Location aside, what makes the Valdez Fly-In unique are the attendees, both competitors and performers, and the spectators. A quick glance around the briefing room for the 2019 Valdez STOL competition tells you that the folks assembled aren’t your typical airshow pilots. Rather than neatly pressed flight suits, the pilot uniform of the day is more likely to be flannel shirts or jackets, jeans, baseball caps, a smattering of cowboy hats. You easily can spot airport officials scattered throughout the crowd in their optic-yellow reflective vests. Most of the folks assembled are middle-aged men, although women and young children are there as well. It’s evident that this is a family event, and anybody in the room is considered part of that extended aviation family. Many of the pilots attend “Valdez,” as everyone refers to it, less for the competition and more for the chance to catch up with friends they might see only once a year.
Joe Prax presents the pilot briefing in his easy, folksy style that starts, despite the seeming informality, with serious safety and weather briefings. It’s also evident that this is a very well-run event that requires close coordination between the volunteer event staff, airport workers, STOL competitors and airshow performers. To the casual observer, it all seems to come together beautifully, with no muss and no fuss.
Although few of the pilots assembled in the briefing room would consider themselves airshow performers, and their personal appearance might seem unremarkable, their backgrounds are anything but. One of them is Gary Green, who’s now retired but who established McCarthy Air in McCarthy, Alaska, in 1988. In addition to running McCarthy Air, Gary also appeared in six episodes of the reality program “Edge of Alaska.”
Another competitor is CC Pocock, who wrote the book on bush flying technique. His nickname, “CC,” stands for “Captain Crash” because he’s walked away from two crashes. Despite those mishaps, Pocock has trained many pilots in bush flying skills, has spent many years in South Africa doing bush flying and is also a respected stunt pilot. Like Green, Pocock has appeared on reality television and has been featured in numerous publications. Others who have been high-scoring STOL competitors in the past include Shawn Holley, Chuck McMahan and Paul Claus, all of whom have won their classes multiple times.
CC isn’t the only STOL competition pilot who’s walked away from crashes. It’s a risky business. Despite the occupational hazards, many of the competitors have bush piloting in their blood. Frank Knapp’s father was a bush pilot, and Frank first experienced flying in his father’s J-3 cub. Many aviation professionals, pilots, mechanics, airline ground personnel and more participate in STOL, while others are entrepreneurs or work in other occupations, including medicine and forestry. For many in the room, bush flying opens the remote areas of Alaska inaccessible to most people.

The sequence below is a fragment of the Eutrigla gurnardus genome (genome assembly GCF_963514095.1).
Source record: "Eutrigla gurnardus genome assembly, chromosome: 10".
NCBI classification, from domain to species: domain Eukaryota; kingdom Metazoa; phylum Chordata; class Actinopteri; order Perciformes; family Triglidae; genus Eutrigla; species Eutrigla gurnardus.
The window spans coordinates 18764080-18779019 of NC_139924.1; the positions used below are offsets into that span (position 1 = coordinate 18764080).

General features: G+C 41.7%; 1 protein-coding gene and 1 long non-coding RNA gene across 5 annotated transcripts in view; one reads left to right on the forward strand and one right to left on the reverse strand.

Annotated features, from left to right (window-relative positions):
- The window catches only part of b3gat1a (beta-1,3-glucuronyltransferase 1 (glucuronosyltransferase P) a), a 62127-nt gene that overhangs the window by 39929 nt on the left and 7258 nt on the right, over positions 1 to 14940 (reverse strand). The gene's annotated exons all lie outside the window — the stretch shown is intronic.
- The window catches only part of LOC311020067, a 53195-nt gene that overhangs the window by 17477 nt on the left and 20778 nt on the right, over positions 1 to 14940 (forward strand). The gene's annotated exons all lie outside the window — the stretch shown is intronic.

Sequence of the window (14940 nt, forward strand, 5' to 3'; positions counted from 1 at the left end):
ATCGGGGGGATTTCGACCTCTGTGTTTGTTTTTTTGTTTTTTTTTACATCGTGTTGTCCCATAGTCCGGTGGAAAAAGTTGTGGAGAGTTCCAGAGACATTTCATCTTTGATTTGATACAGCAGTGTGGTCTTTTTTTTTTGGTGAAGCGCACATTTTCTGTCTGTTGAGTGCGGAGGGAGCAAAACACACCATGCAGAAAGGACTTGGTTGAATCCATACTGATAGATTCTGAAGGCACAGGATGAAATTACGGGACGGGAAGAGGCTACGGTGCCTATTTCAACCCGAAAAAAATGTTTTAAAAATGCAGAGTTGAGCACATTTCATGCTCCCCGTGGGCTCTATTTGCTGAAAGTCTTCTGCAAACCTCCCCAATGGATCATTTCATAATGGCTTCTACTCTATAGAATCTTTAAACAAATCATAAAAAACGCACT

It’s not just the pilots in the STOL competition who are interesting; it’s also the planes. Much anticipation for this year’s event was due to “Draco,” a million-dollar plane built and flown by Mike Patey from Orem, Utah. Draco was based on a Wilga 2000 and originally powered by a six-cylinder 300hp Lycoming O-540 but now has a PT6A turboprop. (See our feature story on Draco in the March issue of Plane & Pilot). Parked on the ramp with its bright red paint and insect-like stance, Draco is a beautiful airplane. Once its turboprop spins up, it’s exciting to watch, and its STOL characteristics are impressive.
Draco wasn’t the only turboprop to make the journey to Valdez this year, however. Philip Strum spent 42 hours over five days to get to Valdez from Switzerland in his Pilatus Porter PC-6/B2-H2 turboprop. Although turboprops had not previously been included in the STOL competition, a new competition class (Turbine) was created this year for these two planes.
The rules for the competition are simple. Each pilot is allowed two takeoff and landing cycles with other aircraft in the same class. Takeoff and landing distances are measured for each cycle and added to produce the cycle score. The best score from the two cycles is used as the final score.